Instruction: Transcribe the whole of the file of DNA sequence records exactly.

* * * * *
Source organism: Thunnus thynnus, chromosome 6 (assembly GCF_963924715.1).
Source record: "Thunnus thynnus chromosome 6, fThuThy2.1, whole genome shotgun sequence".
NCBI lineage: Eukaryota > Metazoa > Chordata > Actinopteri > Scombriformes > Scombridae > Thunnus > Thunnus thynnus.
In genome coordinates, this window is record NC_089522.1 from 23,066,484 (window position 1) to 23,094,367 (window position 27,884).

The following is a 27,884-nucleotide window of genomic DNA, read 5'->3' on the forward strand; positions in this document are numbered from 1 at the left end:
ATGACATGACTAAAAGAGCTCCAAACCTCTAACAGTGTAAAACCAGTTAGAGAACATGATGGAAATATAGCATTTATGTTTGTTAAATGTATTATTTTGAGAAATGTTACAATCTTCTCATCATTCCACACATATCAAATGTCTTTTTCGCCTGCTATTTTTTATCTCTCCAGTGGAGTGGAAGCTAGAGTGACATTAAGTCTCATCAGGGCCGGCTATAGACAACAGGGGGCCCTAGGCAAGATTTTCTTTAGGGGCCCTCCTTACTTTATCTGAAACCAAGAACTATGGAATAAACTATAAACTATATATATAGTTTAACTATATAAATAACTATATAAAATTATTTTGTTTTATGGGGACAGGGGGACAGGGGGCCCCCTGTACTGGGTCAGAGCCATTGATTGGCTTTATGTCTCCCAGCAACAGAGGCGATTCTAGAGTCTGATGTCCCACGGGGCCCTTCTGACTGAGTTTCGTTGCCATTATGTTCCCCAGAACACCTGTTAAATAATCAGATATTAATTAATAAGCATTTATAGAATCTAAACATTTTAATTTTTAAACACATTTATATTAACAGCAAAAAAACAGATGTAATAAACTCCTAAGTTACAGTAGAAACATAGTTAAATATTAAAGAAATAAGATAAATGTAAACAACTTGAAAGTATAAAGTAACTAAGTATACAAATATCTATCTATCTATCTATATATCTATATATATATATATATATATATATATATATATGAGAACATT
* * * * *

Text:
Source organism: Thunnus thynnus, chromosome 6 (assembly GCF_963924715.1).
Source record: "Thunnus thynnus chromosome 6, fThuThy2.1, whole genome shotgun sequence".
NCBI lineage: Eukaryota > Metazoa > Chordata > Actinopteri > Scombriformes > Scombridae > Thunnus > Thunnus thynnus.
In genome coordinates, this window is record NC_089522.1 from 23,066,484 (window position 1) to 23,094,367 (window position 27,884).

The following is a 27,884-nucleotide window of genomic DNA, read 5'->3' on the forward strand; positions in this document are numbered from 1 at the left end:
ATGACATGACTAAAAGAGCTCCAAACCTCTAACAGTGTAAAACCAGTTAGAGAACATGATGGAAATATAGCATTTATGTTTGTTAAATGTATTATTTTGAGAAATGTTACAATCTTCTCATCATTCCACACATATCAAATGTCTTTTTCGCCTGCTATTTTTTATCTCTCCAGTGGAGTGGAAGCTAGAGTGACATTAAGTCTCATCAGGGCCGGCTATAGACAACAGGGGGCCCTAGGCAAGATTTTCTTTAGGGGCCCTCCTTACTTTATCTGAAACCAAGAACTATGGAATAAACTATAAACTATATATATAGTTTAACTATATAAATAACTATATAAAATTATTTTGTTTTATGGGGACAGGGGGACAGGGGGCCCCCTGTACTGGGTCAGAGCCATTGATTGGCTTTATGTCTCCCAGCAACAGAGGCGATTCTAGAGTCTGATGTCCCACGGGGCCCTTCTGACTGAGTTTCGTTGCCATTATGTTCCCCAGAACACCTGTTAAATAATCAGATATTAATTAATAAGCATTTATAGAATCTAAACATTTTAATTTTTAAACACATTTATATTAACAGCAAAAAAACAGATGTAATAAACTCCTAAGTTACAGTAGAAACATAGTTAAATATTAAAGAAATAAGATAAATGTAAACAACTTGAAAGTATAAAGTAACTAAGTATACAAATATCTATCTATCTATCTATATATCTATATATATATATATATATATATATATATATATGAGAACATT